Enchanted Forest Sanctuary

Sign for the Enchanted Forest SanctuaryLocated in the southern limits of the City of Titusville, the Enchanted Forest Sanctuary preserves the diversity of the natural habitats found in Brevard. Several miles of hiking trails allow visitors to enjoy the natural beauty of the Sanctuary.

There is a wonderful wealth of plant life in the Sanctuary as both temperate (northern) and subtropical (southern) species grow here together.

Habitat Types

There are five basic habitat types in the Enchanted Forest Sanctuary:

  • Mesic and hydric hammock
  • Oak
  • Pine flatwood
  • Scrub
  • Wet prairie

Wildlife Species

Wildlife species found here include the:

  • Bobcat
  • Eastern Indigo snake
  • Florida scrub lizard
  • Gopher tortoise
  • White-tailed deer

The Center

The Enchanted Forest Sanctuary Management and Education Center provides:

  • A gift shop
  • Interpretive educational exhibits
  • Offices
  • A reference library
  • Restrooms
  • Two 25 person capacity classrooms

In addition, the Center features an exterior screened porch and walkway, an outdoor screened porch and walkway, an outdoor amphitheater, and the Enchanted Crossing-an interpretative nature trail with a stabilized surface for universal accessibility. The center is ideal for field trips, research projects, seminars, educational opportunities abound.

Address / Phone

Enchanted Forest Sanctuary
444 Columbia Boulevard
Titusville, FL 32780

Phone: 321-264-5185


The Center is closed on Mondays, as well as the following holidays:

  • New Years Day
  • Independence Day
  • Veteran’s Day
  • Thanksgiving Day
  • Day after Thanksgiving
  • Christmas Eve
  • Christmas Day
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Air Plants

In the Enchanted Forest, many of the majestic oak’s branches host thick green air plants stretching out for many yards. Visitors, photographers, and educational classes will be thrilled to observe hundreds if not thousands of our states’ largest air-plant, Tillandsia utriculata.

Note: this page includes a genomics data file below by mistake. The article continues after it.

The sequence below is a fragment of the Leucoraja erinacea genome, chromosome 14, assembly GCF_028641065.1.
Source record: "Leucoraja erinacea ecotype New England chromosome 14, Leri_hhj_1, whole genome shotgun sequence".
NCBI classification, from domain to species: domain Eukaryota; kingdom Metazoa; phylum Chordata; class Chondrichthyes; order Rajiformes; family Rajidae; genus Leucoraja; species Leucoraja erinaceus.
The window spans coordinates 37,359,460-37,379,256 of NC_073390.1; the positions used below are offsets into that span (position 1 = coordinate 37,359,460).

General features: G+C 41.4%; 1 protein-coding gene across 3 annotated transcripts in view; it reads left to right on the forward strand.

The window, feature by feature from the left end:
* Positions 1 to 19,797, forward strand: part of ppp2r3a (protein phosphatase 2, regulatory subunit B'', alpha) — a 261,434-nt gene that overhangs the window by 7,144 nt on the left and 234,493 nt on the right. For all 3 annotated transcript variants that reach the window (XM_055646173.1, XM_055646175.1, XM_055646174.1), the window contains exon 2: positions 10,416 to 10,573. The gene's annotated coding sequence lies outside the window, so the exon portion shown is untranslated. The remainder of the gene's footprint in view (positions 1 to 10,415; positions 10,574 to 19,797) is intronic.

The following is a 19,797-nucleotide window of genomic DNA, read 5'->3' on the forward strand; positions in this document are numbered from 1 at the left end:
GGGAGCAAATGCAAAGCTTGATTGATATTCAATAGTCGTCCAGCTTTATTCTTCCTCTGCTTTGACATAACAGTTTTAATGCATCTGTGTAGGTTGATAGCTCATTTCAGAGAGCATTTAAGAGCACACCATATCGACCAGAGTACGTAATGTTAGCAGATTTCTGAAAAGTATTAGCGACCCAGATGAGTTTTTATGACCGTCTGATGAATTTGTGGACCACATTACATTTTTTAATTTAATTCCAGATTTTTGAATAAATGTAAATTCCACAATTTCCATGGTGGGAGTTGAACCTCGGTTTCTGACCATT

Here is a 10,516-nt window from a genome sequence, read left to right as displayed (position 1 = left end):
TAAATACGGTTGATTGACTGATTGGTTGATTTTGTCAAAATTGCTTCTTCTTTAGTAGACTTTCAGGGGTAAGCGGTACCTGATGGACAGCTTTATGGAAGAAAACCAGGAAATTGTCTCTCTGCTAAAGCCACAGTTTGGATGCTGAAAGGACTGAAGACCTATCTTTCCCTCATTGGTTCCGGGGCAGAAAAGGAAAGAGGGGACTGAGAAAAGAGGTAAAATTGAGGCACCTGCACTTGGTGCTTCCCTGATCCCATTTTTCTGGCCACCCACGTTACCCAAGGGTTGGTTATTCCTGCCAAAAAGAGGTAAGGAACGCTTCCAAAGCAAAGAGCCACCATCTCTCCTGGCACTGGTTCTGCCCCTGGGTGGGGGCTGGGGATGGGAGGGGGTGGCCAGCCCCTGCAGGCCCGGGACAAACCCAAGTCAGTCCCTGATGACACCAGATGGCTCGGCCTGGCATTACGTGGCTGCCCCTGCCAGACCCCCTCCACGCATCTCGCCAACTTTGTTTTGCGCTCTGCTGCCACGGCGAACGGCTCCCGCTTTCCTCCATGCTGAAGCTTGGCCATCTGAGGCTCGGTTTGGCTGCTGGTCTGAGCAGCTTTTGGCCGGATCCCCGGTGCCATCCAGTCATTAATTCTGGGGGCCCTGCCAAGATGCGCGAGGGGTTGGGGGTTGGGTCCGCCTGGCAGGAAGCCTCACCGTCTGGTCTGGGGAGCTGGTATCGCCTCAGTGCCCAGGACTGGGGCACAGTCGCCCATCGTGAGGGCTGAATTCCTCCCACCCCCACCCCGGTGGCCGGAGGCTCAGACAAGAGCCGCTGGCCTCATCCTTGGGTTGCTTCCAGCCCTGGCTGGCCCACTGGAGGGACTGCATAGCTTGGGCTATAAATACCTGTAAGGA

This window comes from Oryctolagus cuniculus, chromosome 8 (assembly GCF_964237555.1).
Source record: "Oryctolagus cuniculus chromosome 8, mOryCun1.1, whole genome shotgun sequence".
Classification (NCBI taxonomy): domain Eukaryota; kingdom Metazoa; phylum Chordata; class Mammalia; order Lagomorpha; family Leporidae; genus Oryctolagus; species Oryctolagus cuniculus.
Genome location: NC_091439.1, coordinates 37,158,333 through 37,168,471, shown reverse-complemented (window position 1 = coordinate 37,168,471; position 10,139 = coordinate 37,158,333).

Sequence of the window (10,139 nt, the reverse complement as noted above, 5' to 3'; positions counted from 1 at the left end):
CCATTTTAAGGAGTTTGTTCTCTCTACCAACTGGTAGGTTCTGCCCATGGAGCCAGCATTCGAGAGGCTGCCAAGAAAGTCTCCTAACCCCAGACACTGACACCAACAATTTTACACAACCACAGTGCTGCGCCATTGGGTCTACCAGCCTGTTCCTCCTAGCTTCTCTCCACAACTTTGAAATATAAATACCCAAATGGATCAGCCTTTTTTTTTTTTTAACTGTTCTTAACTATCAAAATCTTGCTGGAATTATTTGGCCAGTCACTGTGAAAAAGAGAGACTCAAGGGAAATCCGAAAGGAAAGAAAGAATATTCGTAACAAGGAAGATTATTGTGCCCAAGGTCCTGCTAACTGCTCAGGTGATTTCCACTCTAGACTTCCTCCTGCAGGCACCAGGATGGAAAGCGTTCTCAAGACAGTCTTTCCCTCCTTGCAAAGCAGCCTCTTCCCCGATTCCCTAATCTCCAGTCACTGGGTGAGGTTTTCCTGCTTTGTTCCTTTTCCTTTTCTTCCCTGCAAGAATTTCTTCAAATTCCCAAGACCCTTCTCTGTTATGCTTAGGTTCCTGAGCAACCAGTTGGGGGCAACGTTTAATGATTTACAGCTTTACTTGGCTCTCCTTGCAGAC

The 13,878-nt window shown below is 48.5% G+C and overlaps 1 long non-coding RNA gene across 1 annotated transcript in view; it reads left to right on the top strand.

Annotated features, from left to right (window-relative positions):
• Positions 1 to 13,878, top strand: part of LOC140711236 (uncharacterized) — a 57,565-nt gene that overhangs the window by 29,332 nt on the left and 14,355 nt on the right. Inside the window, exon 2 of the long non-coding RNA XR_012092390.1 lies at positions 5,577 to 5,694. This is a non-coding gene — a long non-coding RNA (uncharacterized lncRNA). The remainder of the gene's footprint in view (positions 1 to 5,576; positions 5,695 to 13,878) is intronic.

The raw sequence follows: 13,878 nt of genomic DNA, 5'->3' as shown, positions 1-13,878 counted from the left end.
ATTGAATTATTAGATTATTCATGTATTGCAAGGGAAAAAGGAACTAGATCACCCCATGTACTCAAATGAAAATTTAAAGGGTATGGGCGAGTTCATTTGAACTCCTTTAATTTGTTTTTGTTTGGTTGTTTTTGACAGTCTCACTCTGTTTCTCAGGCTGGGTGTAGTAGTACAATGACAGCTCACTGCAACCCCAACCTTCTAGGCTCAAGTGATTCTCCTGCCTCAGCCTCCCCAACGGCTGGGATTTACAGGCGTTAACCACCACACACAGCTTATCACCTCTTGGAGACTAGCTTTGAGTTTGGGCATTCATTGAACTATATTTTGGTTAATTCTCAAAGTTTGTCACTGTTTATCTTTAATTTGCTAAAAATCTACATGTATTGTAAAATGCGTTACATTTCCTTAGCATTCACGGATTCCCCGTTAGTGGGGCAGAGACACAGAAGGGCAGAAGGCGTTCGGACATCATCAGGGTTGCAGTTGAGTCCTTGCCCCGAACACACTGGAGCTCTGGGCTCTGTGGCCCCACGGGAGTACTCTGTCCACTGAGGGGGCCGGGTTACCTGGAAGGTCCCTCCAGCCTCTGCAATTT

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Volunteers are essential to the Enchanted Forest. Join in the fun while you help preserve the Sanctuary’s natural beauty for the future. Here are just a few of the ways you can become involved and share your talents:

  • Educational Tours
  • Exotic Plant Control
  • Grant Writing
  • Greeting Visitors
  • Hike Desk
  • Interpretative Guiding
  • Landscaping
  • Newsletter
  • Photography

The possibilities are endless.

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Sign for the Addison CanalAddison Canal

The Addison canal was built in 1912 to drain land along the St. Johns River Floodplain for agriculture. Although never completely finished the canal changed the water drains through the Enchanted Forest.

Water that used to flow west now flows east into the Indian River Lagoon.Plants Growing Along a Canal

Despite its negative impact on the environment, the canal allows us a peek into the creation of the Atlantic Coastal Ridge. Its walls reveal ancient layers of sand and shells that tell us this ridge was once a sand dune. Roughly 120,000 years ago, you would have been standing at the edge of the ocean.

Addison Canal Trail

A Local Nature Lover Admires One of the Many Impressive Ferns & Plants Along the Addison Canal Trail

A Tourist Visiting the Addison Canal Trail

Other Trails

Many well-marked primitive trails are also available.

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A Golden Silk SpiderGolden Silk Spiders

Just off the trail Golden Silk Spiders can be seen weaving their webs. The silk spider is named for its web which glistens like golden thread. The arachnid is sometimes called the banana spider because of the female’s long, yellow body. The golden spider feeds on small flying insects that become trapped in its large strong web. This spider eats more insects than most birds can consume. Did you know? The female spider often eats the male after mating.

A Gopher TortoiseGopher Tortoise

The forest is home to The Gopher Turtle or Tortoise, Gopherus polypnemus, is found in areas with dry ground in north and central Florida. Juveniles have bright tan and brown shells while the shells of adults are darker. The front legs are flat and heavily scaled. They reach a length of 12 inches. Gopher Tortoises create burrows up to 30 feet long with dens at the ends. The burrows are used by over 300 species of animals who use them for protection against bad weather, predators, and fire.

Wild Boars

One of the Few Remaining Wild Boars Being Trapped & Removed from the Enchanted Forest

A Wild Boar

A Nine-Banded ArmadilloNine-Banded Armadillo

  • Range: Through Florida, Texas, Mexico, and South America
  • Body length: 15 to 17 inches
  • Tail: 14 to 16 inches
  • Weight: 8 to 17 pounds

Enchanted Forest Sanctuary

..... A place of beauty and wonder for visitors of all ages.